10 best 90s emo songs: killer tracks from the genre’s golden age

Words: Mia Hughes

Before emo morphed into the drama and eyeliner of the 00s, it was a different scene altogether. Fans of the genre consider the 90s to be its golden age, before it was corrupted by commercialism. It was wide-ranging in style – although always some combination of indie rock and punk/hardcore – yet, was tied together by heartfelt lyricism that cut right to the core – even if still slightly dramatic sometimes. Here are the 10 best songs from that era of emo.

Jimmy Eat World – ‘A Sunday’ (1999)

Jimmy Eat World are now most well-known for ‘The Middle’, a pop-punk hit from their 2001 breakout ‘Bleed American’. But the album prior, 1999’s ‘Clarity’, is the one often cited as their emo classic; a gorgeous, expansive, wide-roaming everest of a record. On ‘A Sunday’, they didn’t so much throw the toolbox as place all of its contents gently and precisely; xylophones, strings and drum machines shape the song and allow it to swell into its bursting final chorus.

Best emo lyric: “What you wish for won’t come true / Live with that”

Mineral – ‘Gloria’ (1997)

‘Gloria’ is a masterclass in balancing beauty and energy. It opens with a storming riff, screeching guitars, before rolling into a serene verse and crashing back into life for the chorus. Vocalist Chris Simpson really makes the song, carrying such emotion and desperation in his voice, whether soft and restrained in the verse or crying out in the chorus.

Best emo lyric: “I just wanna be something more than the mud in your eyes / I want to be the clay in your hands”

The Promise Ring – ‘Why Did Ever We Meet’ (1997)

The Promise Ring’s ‘Nothing Feels Good’ provided a great template for the poppier strain of emo that would go on to see mainstream success. Had it been released a few years later, ‘Why Did Ever We Meet’ in particular would have been ubiquitous. The verse is driven by a pounding rhythm section and the chorus impeccably catchy, climaxing with a ‘Ba ba ba da ba ba ba ba da ba da’ that’s meant for a euphoric singalong. As 90s emo goes, this track is the life of the party.

Best emo lyric: “We lie together, why care about the weather? / It only ends, it ends in darkness”

Sunny Day Real Estate – ‘Seven’ (1994)

Sunny Day Real Estate always had a more theatrical feel than their peers, due in large part to frontman Jeremy Enigk’s striking vocals. They’re backed up on ‘Seven’ by an equally dramatic instrumental, as two foreboding guitar parts intertwine and converge. The rhythm section – Nate Mendel and William Goldsmith, who would go on to join Foo Fighters – is outstanding on this track, Goldsmith’s tight fills adding an extra tension to the track and Mendel’s basslines a dark presence beneath it all.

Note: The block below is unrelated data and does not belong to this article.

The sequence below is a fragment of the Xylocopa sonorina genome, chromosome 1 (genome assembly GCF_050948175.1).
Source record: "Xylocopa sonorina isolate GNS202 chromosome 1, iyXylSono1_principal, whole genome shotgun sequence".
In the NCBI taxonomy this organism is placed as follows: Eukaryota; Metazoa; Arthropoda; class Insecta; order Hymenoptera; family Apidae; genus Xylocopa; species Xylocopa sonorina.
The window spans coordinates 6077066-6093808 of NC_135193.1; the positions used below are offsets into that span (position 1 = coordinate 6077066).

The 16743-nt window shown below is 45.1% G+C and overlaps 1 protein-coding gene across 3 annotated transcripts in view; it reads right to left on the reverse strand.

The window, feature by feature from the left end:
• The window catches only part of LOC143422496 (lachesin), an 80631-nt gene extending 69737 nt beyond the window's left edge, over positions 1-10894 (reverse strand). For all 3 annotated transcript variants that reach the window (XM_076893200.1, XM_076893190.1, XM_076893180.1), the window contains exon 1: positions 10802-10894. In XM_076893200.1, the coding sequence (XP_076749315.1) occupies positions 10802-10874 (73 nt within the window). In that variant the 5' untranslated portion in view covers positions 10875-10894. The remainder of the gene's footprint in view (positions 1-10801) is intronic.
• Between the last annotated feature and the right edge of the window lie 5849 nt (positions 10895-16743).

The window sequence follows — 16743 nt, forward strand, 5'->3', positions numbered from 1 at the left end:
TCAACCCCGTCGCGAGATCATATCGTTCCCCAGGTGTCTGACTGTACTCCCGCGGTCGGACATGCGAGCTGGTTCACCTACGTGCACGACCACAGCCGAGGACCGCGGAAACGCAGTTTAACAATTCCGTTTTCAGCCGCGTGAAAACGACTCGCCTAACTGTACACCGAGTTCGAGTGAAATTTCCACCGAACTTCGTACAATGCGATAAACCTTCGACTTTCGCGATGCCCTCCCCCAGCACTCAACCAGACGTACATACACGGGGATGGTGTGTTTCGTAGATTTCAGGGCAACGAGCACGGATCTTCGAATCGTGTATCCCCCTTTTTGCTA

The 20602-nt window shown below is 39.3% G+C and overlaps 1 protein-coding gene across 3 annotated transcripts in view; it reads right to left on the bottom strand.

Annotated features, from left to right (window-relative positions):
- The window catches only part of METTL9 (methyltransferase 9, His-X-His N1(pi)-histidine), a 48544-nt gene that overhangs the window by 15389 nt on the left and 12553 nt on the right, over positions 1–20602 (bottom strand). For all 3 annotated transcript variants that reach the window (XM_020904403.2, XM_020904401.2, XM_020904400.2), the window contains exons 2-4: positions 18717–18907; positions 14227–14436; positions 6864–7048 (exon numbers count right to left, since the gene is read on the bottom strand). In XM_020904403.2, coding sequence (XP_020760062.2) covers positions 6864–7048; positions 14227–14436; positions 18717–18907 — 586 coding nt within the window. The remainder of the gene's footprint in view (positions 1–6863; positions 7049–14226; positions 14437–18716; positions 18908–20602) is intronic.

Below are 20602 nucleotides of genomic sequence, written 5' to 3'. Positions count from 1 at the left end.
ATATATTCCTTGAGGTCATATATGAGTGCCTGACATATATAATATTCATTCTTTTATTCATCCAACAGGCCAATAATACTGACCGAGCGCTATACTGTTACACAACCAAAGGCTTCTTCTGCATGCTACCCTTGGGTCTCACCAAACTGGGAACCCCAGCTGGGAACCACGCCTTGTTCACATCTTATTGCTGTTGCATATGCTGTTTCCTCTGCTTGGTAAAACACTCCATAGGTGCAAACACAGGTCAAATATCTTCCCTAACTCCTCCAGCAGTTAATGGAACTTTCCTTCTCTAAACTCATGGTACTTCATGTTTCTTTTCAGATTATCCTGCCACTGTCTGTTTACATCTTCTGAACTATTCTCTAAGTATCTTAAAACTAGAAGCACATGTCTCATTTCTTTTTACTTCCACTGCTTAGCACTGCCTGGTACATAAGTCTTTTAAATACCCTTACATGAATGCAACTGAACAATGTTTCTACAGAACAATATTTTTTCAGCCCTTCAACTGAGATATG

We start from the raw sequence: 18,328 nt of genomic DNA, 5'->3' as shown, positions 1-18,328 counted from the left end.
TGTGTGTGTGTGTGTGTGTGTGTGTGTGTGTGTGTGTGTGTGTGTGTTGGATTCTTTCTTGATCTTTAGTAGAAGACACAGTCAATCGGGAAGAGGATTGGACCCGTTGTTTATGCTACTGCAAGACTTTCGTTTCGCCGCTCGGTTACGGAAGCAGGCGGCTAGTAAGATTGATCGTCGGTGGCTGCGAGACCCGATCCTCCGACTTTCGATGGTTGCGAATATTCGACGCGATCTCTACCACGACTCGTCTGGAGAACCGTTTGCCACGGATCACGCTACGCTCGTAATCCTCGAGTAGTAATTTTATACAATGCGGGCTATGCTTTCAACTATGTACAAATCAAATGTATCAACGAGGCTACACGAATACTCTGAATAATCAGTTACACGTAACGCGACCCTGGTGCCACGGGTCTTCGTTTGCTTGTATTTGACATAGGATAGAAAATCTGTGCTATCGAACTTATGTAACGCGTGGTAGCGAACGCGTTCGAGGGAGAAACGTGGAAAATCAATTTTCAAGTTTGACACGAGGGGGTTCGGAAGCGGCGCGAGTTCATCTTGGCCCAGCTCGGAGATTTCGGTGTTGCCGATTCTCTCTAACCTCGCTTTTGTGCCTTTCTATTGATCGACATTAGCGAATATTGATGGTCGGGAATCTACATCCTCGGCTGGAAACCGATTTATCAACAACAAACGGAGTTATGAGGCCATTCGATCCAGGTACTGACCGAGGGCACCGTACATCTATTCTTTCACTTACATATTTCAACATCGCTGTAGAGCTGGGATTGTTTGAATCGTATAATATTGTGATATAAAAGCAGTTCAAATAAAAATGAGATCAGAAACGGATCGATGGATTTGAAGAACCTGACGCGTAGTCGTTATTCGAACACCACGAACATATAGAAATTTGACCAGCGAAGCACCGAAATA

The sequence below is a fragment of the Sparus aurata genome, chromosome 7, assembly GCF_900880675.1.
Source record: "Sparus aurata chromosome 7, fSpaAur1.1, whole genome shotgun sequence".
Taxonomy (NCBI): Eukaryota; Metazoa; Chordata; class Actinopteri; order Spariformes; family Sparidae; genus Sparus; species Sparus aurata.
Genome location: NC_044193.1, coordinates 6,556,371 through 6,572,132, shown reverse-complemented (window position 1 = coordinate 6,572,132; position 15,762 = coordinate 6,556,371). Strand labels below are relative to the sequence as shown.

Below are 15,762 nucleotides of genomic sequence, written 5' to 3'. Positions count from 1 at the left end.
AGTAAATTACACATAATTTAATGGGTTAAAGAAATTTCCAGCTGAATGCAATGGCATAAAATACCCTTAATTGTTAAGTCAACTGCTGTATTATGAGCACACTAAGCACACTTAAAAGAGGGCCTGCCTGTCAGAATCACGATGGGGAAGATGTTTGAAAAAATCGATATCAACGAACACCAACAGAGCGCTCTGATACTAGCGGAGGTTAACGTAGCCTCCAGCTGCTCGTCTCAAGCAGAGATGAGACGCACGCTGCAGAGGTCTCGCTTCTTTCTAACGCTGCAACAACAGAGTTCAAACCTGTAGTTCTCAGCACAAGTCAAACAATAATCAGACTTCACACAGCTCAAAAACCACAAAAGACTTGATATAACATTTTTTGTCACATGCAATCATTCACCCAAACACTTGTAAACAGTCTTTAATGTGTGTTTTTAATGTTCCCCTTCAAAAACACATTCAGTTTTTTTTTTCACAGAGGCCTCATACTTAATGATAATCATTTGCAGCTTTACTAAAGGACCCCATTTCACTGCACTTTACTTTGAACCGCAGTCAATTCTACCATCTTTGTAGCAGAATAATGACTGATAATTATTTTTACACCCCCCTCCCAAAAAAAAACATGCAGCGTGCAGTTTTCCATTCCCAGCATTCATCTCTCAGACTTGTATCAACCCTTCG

Best emo lyric: “When time is poetry / And stolen the world outside / The waiting could crush my heart”

Jawbreaker – ‘Jinx Removing’ (1994)

Jawbreaker had a straightforward punk approach reminiscent of their West Coast peers like Green Day, but what put them under the emo bracket was frontman and lyricist Blake Schwarzenbach, who wrote of love and heartache with a poet’s soul. ‘Jinx Removing’ is a heart-wrenching lyrical moment, while the instrumental is energetic and to-the-point, only further driving Schwarzenbach’s gruff and pained vocals straight to the heart.

Best emo lyric: “Someone said your name, I thought of you alone / I was just the same twenty blocks away”

Texas Is The Reason – ‘Back and to the Left’ (1996)

‘Back and to the Left’ has an urgency to it, from the staccato guitar build in the intro to the crashing half-time chorus. It stops for breath for the first time when it reaches the bridge, before finishing with an explosive outro section. It feels like a burst of emotion at its purest, unrestrained and desperate.

Best emo lyric: “It costs so much, I know / But I guess I need to know / What it would have felt like to be right”

The Get Up Kids – ‘Holiday’ (1999)

1999’s ‘Something To Write Home About’ arrived right before emo’s tipping point into the mainstream. ‘Holiday’ isn’t too far from the pop punk of New Found Glory or Blink-182, but there’s a feeling of catharsis that keeps it tied to the Midwest emo scene it came from. The vocals are yearning, aching, and the energy in the instrumental is oriented towards backing up that emotion.

Best emo lyric: “Maybe I can see you on holidays / Worlds away / I’ve never forgotten all our yesterdays”

Saves The Day – ‘Shoulder to the Wheel’ (1999)

Saves The Day came up through the hardcore scene, so ‘Shoulder to the Wheel’ features chunky guitars and mosh pit-ready energy. It’s a song about getting in the van and driving, the escape from the world that tour promises scrappy young bands. Listening to it feels like going seventy miles an hour.

Best emo lyric: “And I say I’m sorry / Didn’t mean to yell, I’m having a bad week / I miss my mom”

Rainer Maria – ‘Broken Radio’ (1999)

‘Broken Radio’ starts with a great, hypnotic bassline and a repeated lyric, like a CD skipping on a broken player, before letting the chorus highlight the interplay of vocalists Caithlin De Marrais and Kaia Fischer. De Marrais’ smooth vocals work even better when paired with Fischer’s rougher edges, and there’s a melancholy to it that matches the wistfulness of the lyrics.

Best emo lyric: “And I’m certain if I drive into those trees / It would make less of a mess than you’ve made of me”

American Football – ‘Never Meant’ (1999)

‘Never Meant’ is the quintessential 90s emo song, the stuff of memes and emotions alike. Its mathy opening riff is instantly recognisable to anyone who loves emo, and the singalong to the closing lines will always be ear-rupturing. Its fusing of emo with jazz and math rock would feel gimmicky if there wasn’t such heart in it, but as it is, it’s the perfect encapsulation of the genre.

Best emo lyric: “Let’s just pretend / Everything and anything between you and me / Was never meant”